The spiritual beliefs of the Salish and neighboring tribes was in sharp contrast to those the Jesuits professed. Coyote and other sacred beings had taught the Salish the proper way to live in the world. As hunter-gatherers, they migrated seasonally around what is today western Montana and had a close relationship with the earth and the plants and animals that lived upon it. Owning the land and living in one place was a concept that was foreign to the Salish and their way of life.
In order to accept Christianity, many Salish gave up their spiritual beliefs and practices, their traditional way of sustaining themselves, their language, and many other aspects of their culture. Intent on conversion, the Jesuits considered Salish teachings a form of paganism that had to be eliminated.
Around the time that many of the Salish converted to Christianity they also were able to ward off attacks by warriors of the Blackfoot tribe. They attributed this to the spiritual power of the Black Robes. The Salish felt betrayed when the Jesuits began proselytizing among the Blackfoot, believing that their enemy would now also have this special power. This caused many Salish to become openly hostile to the Jesuits and their religion.
Ironically, today a large percentage of The Confederated Salish and Kootenai Tribes, who live on the Flathead Reservation, take part in Catholic services while many also observe traditional spiritual practices and see no conflict in doing so.
Sheets 3, 4 and 5 of Paper Dolls for a Post Columbian World with Ensembles Contributed by the US Government: The Plenty Horses family – Ken, Barbie, and Bruce.
As the protagonists of Paper Dolls, it is the Plenty Horses family that reveals to us the injustices committed against the Salish. By presenting the narrative as paper figures that can be dressed in a variety of outfits, at least mentally, Jaune Quick-to-See Smith makes the viewer complicit in the injustices done to her people. In a cerebral way, the piece forces the audience to interact with it.
The artist gives the three family members typically mainstream American names. The names of the parents – Barbie and Ken – are a sly and humorous
reference to Barbie and her boyfriend Ken, iconic toys that transformed the dress-up doll from a two-dimensional figure to one that was three dimensional. “. . . my Ken and Barbie Plenty Horses (actually a tribal name we don’t have anymore but in the later 1800’s it was a family there,) so I commemorate them,” Jaune Quick-to-See Smith stated. All of the inequities suffered by the Salish are represented by the various clothes that can be used to dress the Plenty Horses family.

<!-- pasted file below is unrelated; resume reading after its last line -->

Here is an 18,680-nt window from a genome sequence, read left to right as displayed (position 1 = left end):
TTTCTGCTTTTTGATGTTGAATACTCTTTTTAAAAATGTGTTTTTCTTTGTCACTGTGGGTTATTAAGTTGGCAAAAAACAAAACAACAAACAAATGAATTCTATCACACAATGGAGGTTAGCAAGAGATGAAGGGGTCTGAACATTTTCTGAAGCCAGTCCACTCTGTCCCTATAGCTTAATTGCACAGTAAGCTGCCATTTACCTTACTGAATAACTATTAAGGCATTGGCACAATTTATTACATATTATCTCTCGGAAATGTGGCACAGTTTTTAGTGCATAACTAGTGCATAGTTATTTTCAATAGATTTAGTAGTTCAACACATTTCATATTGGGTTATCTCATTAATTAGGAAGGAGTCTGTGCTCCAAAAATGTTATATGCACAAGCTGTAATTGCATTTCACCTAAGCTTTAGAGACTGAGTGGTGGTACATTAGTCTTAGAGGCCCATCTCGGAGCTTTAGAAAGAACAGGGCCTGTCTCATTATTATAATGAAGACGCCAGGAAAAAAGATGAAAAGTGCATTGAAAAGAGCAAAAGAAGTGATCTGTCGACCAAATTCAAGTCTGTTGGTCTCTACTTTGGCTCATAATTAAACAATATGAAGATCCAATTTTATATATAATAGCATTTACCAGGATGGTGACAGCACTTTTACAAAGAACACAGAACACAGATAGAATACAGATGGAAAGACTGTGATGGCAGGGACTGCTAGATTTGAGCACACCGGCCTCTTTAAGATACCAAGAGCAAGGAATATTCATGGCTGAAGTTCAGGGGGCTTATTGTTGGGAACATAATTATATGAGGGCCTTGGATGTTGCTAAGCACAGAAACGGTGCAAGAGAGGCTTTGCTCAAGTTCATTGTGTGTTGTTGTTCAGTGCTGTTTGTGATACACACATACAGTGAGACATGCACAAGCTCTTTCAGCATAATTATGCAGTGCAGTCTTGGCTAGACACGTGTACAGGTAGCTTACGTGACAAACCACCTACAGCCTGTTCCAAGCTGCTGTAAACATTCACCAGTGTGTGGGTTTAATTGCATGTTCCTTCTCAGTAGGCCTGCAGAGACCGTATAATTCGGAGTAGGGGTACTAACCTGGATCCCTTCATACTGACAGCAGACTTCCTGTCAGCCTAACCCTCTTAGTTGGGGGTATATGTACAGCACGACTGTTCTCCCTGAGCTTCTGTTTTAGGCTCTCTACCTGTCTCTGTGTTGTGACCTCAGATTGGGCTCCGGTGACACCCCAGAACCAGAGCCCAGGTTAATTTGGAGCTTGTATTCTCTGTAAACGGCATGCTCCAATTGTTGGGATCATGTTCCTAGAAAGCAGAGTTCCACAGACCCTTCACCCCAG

Jaune Quick-to-See Smith uses sheets six through thirteen of Paper Dolls to make statements, which present historical facts concerning the often genocidal treatment of the Bitterroot Salish, Upper Pend d’Oreille, and Kootenai tribes. The Bitterroot Salish and the Upper Pend d’Oreille became the Confederated Salish and together with the Kootenai eventually became The Confederated Salish and Kootenai Tribes, which today comprise the Flathead Reservation.
Sheet 6: “Special outfit for trading land with the U. S. Government for whisky with gunpowder in it. “
One of the ways that the fur traders got better deals and settlers were able to gain control of Native lands was to offer Native Americans whiskey, in some cases laced with gunpowder. Since one of the ingredients in gunpowder was saltpeter (potassium nitrate), the explosive may have been added to the whiskey given to Indians because of the mistaken notion that it would increase the potency of the alcohol and that it would also make Indians passive by affecting their libido. In essence, alcohol was employed as a chemical weapon, allowing fur traders and others to have a distinct advantage when bargaining with their Native American counterparts. In small amounts, ingesting gunpowder is not particularly poisonous. However, large amounts can cause abdominal pain, diarrhea, headache, dizziness, confusion, convulsions, nausea and vomiting, labored breathing, blue lips, fingernails and skin, and even unconsciousness.